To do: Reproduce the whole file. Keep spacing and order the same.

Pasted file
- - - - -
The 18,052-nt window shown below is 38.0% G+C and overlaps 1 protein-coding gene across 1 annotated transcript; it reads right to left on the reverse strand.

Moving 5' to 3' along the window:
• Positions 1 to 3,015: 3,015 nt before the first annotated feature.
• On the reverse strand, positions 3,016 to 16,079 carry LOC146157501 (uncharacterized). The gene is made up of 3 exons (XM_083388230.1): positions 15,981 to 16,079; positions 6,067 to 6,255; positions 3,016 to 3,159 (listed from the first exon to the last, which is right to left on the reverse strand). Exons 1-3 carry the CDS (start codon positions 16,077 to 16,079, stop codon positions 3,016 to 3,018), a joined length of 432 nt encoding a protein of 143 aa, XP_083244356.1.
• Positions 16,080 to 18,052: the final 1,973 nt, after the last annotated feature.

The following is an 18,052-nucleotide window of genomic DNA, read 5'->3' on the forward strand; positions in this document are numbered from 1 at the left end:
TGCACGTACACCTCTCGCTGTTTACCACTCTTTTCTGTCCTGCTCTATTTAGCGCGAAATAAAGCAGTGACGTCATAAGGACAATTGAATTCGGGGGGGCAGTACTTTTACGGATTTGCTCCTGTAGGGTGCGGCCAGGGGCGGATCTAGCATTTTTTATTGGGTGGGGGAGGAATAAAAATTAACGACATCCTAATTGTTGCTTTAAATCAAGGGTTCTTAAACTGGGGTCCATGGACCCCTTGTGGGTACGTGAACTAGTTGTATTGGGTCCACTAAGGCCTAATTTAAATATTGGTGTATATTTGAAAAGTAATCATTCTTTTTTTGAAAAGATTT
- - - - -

The 18,052-nt window shown below is 38.0% G+C and overlaps 1 protein-coding gene across 1 annotated transcript; it reads right to left on the reverse strand.

Moving 5' to 3' along the window:
• Positions 1 to 3,015: 3,015 nt before the first annotated feature.
• On the reverse strand, positions 3,016 to 16,079 carry LOC146157501 (uncharacterized). The gene is made up of 3 exons (XM_083388230.1): positions 15,981 to 16,079; positions 6,067 to 6,255; positions 3,016 to 3,159 (listed from the first exon to the last, which is right to left on the reverse strand). Exons 1-3 carry the CDS (start codon positions 16,077 to 16,079, stop codon positions 3,016 to 3,018), a joined length of 432 nt encoding a protein of 143 aa, XP_083244356.1.
• Positions 16,080 to 18,052: the final 1,973 nt, after the last annotated feature.

The following is an 18,052-nucleotide window of genomic DNA, read 5'->3' on the forward strand; positions in this document are numbered from 1 at the left end:
TGCACGTACACCTCTCGCTGTTTACCACTCTTTTCTGTCCTGCTCTATTTAGCGCGAAATAAAGCAGTGACGTCATAAGGACAATTGAATTCGGGGGGGCAGTACTTTTACGGATTTGCTCCTGTAGGGTGCGGCCAGGGGCGGATCTAGCATTTTTTATTGGGTGGGGGAGGAATAAAAATTAACGACATCCTAATTGTTGCTTTAAATCAAGGGTTCTTAAACTGGGGTCCATGGACCCCTTGTGGGTACGTGAACTAGTTGTATTGGGTCCACTAAGGCCTAATTTAAATATTGGTGTATATTTGAAAAGTAATCATTCTTTTTTTGAAAAGATTT